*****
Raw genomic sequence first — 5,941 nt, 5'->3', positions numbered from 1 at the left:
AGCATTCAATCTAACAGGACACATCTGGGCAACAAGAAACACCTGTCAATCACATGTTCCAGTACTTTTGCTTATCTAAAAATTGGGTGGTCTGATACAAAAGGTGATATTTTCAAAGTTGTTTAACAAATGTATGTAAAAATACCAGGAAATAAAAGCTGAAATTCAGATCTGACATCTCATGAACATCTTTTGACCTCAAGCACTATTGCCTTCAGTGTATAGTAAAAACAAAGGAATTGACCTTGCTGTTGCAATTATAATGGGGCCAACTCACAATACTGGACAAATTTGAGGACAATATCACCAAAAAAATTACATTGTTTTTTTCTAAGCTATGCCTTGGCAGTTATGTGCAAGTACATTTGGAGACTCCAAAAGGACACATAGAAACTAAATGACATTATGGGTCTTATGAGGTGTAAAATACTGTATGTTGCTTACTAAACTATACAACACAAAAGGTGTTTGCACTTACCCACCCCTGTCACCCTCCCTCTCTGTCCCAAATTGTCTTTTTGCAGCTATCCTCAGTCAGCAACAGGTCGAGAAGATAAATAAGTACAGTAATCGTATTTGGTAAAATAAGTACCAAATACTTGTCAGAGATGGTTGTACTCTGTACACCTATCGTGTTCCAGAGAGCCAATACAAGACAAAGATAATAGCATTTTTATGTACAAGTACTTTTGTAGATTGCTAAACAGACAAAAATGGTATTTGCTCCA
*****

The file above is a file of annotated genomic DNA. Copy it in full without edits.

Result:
Raw genomic sequence first — 5,941 nt, 5'->3', positions numbered from 1 at the left:
AGCATTCAATCTAACAGGACACATCTGGGCAACAAGAAACACCTGTCAATCACATGTTCCAGTACTTTTGCTTATCTAAAAATTGGGTGGTCTGATACAAAAGGTGATATTTTCAAAGTTGTTTAACAAATGTATGTAAAAATACCAGGAAATAAAAGCTGAAATTCAGATCTGACATCTCATGAACATCTTTTGACCTCAAGCACTATTGCCTTCAGTGTATAGTAAAAACAAAGGAATTGACCTTGCTGTTGCAATTATAATGGGGCCAACTCACAATACTGGACAAATTTGAGGACAATATCACCAAAAAAATTACATTGTTTTTTTCTAAGCTATGCCTTGGCAGTTATGTGCAAGTACATTTGGAGACTCCAAAAGGACACATAGAAACTAAATGACATTATGGGTCTTATGAGGTGTAAAATACTGTATGTTGCTTACTAAACTATACAACACAAAAGGTGTTTGCACTTACCCACCCCTGTCACCCTCCCTCTCTGTCCCAAATTGTCTTTTTGCAGCTATCCTCAGTCAGCAACAGGTCGAGAAGATAAATAAGTACAGTAATCGTATTTGGTAAAATAAGTACCAAATACTTGTCAGAGATGGTTGTACTCTGTACACCTATCGTGTTCCAGAGAGCCAATACAAGACAAAGATAATAGCATTTTTATGTACAAGTACTTTTGTAGATTGCTAAACAGACAAAAATGGTATTTGCTCCA